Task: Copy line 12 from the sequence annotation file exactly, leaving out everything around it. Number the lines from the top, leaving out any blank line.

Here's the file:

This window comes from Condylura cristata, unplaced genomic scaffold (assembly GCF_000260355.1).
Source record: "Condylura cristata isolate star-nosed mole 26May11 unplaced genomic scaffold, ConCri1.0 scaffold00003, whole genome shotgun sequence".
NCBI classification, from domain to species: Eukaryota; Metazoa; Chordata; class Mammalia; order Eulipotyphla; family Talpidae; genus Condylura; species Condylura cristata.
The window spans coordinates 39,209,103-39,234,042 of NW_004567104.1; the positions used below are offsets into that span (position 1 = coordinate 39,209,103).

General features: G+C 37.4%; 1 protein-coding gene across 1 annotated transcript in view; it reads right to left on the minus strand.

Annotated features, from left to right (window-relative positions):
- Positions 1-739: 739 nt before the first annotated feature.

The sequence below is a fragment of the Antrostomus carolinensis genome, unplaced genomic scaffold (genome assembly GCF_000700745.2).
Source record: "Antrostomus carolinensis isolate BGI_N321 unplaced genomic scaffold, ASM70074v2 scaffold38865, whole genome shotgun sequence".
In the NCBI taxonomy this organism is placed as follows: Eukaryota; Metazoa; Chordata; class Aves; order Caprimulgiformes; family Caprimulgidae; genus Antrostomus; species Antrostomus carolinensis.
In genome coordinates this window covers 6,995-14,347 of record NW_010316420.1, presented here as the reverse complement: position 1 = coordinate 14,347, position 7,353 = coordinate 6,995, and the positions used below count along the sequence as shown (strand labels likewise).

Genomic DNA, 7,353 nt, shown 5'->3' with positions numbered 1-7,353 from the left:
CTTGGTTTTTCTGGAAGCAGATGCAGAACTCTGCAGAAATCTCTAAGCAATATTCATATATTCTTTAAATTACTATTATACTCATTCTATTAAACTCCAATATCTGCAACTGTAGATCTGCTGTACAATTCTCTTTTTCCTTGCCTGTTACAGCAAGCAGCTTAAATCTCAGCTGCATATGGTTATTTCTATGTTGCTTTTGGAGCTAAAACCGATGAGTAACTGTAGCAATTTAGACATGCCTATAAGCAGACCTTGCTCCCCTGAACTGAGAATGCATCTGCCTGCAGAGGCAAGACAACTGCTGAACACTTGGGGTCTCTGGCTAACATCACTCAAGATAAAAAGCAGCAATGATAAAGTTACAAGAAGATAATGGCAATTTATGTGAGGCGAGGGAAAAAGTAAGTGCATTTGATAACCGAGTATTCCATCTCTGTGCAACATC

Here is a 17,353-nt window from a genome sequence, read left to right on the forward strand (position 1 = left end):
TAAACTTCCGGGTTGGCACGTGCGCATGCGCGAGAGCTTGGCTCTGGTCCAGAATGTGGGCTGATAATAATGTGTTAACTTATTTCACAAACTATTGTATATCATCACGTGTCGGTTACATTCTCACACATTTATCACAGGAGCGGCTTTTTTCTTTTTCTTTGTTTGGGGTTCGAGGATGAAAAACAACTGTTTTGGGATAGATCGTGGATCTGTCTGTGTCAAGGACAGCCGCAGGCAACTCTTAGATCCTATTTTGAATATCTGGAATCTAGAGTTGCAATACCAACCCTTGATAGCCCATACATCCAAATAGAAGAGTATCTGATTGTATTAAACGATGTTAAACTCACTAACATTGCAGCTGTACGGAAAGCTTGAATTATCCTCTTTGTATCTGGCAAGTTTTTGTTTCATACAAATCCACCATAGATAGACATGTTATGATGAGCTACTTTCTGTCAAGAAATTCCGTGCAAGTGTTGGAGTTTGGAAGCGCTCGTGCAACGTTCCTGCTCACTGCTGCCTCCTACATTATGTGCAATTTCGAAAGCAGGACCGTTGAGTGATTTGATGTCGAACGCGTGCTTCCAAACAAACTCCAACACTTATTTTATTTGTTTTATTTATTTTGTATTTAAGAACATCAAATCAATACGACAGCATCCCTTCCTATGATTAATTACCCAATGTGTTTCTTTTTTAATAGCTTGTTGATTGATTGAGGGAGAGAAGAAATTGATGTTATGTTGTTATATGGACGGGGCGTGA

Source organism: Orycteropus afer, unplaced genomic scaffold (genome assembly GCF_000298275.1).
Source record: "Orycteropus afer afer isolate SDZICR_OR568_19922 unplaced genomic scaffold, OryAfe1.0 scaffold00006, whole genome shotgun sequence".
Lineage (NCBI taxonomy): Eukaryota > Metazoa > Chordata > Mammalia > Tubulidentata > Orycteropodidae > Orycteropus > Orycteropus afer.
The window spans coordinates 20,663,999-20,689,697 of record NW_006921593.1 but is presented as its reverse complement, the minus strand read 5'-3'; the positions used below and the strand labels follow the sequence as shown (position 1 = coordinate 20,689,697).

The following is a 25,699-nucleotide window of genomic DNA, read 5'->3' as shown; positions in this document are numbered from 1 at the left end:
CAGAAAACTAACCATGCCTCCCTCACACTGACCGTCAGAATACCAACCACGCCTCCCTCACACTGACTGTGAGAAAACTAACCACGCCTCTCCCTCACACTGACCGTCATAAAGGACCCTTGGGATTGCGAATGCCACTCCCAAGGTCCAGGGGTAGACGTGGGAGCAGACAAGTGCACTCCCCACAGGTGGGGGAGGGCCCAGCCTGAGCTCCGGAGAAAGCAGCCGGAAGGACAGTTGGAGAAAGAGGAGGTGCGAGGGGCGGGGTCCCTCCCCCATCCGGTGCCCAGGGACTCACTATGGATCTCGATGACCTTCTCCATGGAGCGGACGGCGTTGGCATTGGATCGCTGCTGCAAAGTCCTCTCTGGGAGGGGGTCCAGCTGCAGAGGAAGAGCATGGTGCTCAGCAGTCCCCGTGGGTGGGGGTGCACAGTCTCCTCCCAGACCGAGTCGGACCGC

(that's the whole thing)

Genomic DNA, 7,353 nt, shown 5'->3' with positions numbered 1-7,353 from the left: